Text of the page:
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The Pan-African Economy in Brief: Thursday, April 29, 2021

Côte d’Ivoire:
From soldier to market gardener, Amadou Koné becomes a pioneer of organic farming in Côte d'Ivoire:
Amadou Koné, a former soldier, turned to agroecology after noticing the harmful effect of pesticides on the environment. In less than 3 years, his farm has employed a lot of people and counts in its clientele some of the most famous people in Côte d'Ivoire.

Nigeria:
Daystar gets $20 million from IFC for expansion:
The International Finance Corporation (IFC) plans to provide a $20 million loan to Nigerian off-grid power provider Daybreak Power Solutions, a subsidiary of Daystar Power Group. The funds will be used to implement Phase 1 of a project to expand the company's portfolio. The $20 million consists of a $10 million local currency loan from the IFC. The second part will be a $10 million subordinated loan under the IFC's Renewable Energy for Africa Program.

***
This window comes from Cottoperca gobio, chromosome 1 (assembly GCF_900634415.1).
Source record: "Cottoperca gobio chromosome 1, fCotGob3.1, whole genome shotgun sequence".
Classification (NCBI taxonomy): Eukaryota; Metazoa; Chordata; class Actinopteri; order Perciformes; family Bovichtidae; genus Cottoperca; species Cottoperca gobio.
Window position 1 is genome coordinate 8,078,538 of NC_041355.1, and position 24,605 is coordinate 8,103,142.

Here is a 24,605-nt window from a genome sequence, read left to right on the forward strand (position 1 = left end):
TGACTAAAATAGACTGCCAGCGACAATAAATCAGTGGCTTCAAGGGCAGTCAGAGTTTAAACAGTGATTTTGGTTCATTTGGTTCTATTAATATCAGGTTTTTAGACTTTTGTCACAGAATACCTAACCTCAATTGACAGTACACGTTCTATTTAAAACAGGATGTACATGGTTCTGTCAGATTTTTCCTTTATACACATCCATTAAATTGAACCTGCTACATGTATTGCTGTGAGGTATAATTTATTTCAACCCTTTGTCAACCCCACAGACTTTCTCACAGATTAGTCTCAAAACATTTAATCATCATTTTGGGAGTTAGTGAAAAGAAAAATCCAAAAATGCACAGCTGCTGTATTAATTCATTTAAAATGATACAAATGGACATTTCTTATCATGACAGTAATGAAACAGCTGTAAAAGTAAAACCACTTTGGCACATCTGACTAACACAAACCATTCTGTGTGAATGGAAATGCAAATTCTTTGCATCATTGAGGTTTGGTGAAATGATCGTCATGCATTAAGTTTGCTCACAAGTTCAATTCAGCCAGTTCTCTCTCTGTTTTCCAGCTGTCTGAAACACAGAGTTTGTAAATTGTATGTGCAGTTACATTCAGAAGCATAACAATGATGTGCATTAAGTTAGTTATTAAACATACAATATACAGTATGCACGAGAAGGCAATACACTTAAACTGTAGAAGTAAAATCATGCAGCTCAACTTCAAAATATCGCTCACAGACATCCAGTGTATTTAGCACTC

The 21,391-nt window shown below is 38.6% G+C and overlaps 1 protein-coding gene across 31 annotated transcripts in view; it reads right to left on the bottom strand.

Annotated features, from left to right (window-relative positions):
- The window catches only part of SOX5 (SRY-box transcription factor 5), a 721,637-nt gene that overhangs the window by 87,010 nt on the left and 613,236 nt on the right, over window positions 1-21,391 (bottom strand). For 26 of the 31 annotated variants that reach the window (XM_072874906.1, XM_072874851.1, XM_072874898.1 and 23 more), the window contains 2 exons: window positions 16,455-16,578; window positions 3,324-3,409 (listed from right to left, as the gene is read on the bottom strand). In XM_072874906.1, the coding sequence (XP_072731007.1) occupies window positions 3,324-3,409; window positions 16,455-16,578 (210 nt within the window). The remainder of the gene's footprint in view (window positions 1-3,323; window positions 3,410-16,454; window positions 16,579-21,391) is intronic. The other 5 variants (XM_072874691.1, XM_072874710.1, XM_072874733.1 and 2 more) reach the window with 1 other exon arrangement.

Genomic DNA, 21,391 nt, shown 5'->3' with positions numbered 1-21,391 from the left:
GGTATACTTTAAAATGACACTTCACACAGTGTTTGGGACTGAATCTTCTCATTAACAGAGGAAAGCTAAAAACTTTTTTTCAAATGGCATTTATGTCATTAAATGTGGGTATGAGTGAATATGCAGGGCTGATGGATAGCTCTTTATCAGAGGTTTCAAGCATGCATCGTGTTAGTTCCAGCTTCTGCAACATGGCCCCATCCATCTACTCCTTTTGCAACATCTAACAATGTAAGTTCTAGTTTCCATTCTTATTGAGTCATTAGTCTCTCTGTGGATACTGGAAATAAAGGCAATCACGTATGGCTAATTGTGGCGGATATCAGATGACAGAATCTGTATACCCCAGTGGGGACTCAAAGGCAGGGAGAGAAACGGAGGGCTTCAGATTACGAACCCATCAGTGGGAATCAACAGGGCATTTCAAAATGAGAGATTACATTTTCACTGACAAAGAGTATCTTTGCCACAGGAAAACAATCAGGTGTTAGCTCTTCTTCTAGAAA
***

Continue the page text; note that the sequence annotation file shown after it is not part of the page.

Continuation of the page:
Gabon:
Towards an agreement between Vaalco Energy and Omni Offshore for further development of Etame oil:
On April 27, U.S. crude producer Vaalco Energy, entered into a non-binding letter of intent with Omni Offshore Terminals for the supply and operation of a floating storage and offloading unit (FSO). This, on the offshore Etame marine field in Gabon. It should be noted that this operation will only be effective after the expiration in September 2022 of the current contract with BW Energy for the operation of its floating production, offloading and storage facility (FPSO).

Namibia:
The population is affected by the strike of the public broadcasting service:
In Namibia, on social networks, complaints are multiplying about the strike of the public broadcasting media. The workers of the public broadcaster are demanding, among other things, an 8% increase in salaries, transport, housing and medical allowances..


Kenya:
Government to deploy $8 billion to fight climate change over 10 years:
To reduce extreme weather events and enable adaptation for its people and economy, Kenya's central government plans to commit $8 billion over the next 10 years. "We are making this commitment because we see and recognize that climate change is real and we need to put our own resources to deal with it," said Chris Kiptoo, principal secretary of Kenya's Ministry of Environment and Forestry.